However, a new challenge has recently emerged, perhaps the most difficult they have had to face. Ida’s husband has been diagnosed with Frontal Temporal Dementia, a terminal and, as yet, incurable condition in which the front part of the brain literally disintegrates. Life expectancy from diagnosis is, on average, two to eight years—and it’s not a pretty path. Accepting her husband’s fate raised Ida’s anxiety level sky high. So did telling their children. Through it all, Ida told herself she had to keep sober. She started digging through her toolbox to see what she already had and what she would need to develop. She went to daily 12-step meetings, making staying sober a priority. And she also had to work on helping her partner maintain his sobriety in the face of this new reality.

When Ida’s anxiety rises, her first reaction is to want to not feel, to not accept the distress of the situation, to find a way to avoid what is actually happening. “Not feeling” means taking pills and drinking. But resorting to past “solutions” wasn’t an option Ida would allow herself. No matter what, Ida was determined to remain clean. She and her husband have long been a team. Now, the partner “left standing” must remain mindful and in charge, to stay healthy and survive. Ida vows to “strengthen her backbone,” and feels that taking on this greater responsibility will help her do so.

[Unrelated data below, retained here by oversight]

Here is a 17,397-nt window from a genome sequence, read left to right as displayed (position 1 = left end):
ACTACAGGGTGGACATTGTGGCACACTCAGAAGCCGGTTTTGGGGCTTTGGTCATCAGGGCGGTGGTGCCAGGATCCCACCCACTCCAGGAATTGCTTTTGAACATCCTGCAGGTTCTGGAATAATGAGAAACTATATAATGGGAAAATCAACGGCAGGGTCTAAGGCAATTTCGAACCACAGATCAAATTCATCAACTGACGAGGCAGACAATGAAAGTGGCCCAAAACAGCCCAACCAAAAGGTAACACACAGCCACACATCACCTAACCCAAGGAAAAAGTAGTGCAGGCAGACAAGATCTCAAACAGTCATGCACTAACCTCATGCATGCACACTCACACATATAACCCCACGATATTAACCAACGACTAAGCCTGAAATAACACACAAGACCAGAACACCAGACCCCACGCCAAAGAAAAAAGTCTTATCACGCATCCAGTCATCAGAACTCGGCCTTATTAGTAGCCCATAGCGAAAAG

Not that this is at all easy. Even simple communication can create chaos when dealing with a loved one who has FTD. Communicating when feeling anxious adds its own pressures. And when both parties feel the escape of addiction tempting them, success is definitely not guaranteed. So, for Ida, “administering her own oxygen first” (as the flight attendants always remind us) has had to take precedence.

And, of course, there’s laughter—the all-time best healer! Ida came home from work on a sweltering 90-degree day to find her husband wearing his red flannel pajamas, with all the windows closed. Ida, of course, had to use the facilities. But her husband sees her and bursts into tears, screaming, “Larry is dead!” Ida immediately freezes like a deer in the headlights. The thought of a cold margarita passes through her brain, but she stiffens her newly developed backbone—she must remain calm in order to keep her husband calm.